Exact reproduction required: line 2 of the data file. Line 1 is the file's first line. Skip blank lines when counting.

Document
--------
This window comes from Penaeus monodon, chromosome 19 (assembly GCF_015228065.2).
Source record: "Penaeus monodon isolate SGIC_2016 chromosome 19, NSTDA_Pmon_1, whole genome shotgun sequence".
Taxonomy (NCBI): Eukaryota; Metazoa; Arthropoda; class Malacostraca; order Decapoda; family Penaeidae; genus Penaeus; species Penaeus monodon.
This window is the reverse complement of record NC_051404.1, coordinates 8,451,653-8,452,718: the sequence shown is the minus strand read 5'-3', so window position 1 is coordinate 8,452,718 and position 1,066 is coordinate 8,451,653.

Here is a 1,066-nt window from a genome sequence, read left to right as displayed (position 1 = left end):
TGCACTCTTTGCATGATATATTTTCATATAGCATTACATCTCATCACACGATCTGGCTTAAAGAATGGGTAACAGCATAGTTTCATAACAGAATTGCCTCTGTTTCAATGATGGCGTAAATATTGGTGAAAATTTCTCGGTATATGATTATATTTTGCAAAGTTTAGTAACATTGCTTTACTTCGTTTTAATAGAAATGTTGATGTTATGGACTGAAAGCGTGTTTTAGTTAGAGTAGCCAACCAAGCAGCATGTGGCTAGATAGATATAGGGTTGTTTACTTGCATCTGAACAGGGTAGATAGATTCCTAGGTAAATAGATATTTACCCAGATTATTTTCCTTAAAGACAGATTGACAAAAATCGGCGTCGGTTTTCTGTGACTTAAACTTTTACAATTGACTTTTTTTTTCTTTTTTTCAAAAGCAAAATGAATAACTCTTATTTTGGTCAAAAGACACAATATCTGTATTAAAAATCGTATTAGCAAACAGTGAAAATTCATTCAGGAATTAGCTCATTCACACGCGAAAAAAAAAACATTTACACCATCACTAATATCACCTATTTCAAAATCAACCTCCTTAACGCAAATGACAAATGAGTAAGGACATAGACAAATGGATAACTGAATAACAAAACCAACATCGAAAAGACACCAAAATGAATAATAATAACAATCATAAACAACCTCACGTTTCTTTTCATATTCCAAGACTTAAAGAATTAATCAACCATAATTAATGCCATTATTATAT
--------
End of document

Source record: "Penaeus monodon isolate SGIC_2016 chromosome 19, NSTDA_Pmon_1, whole genome shotgun sequence".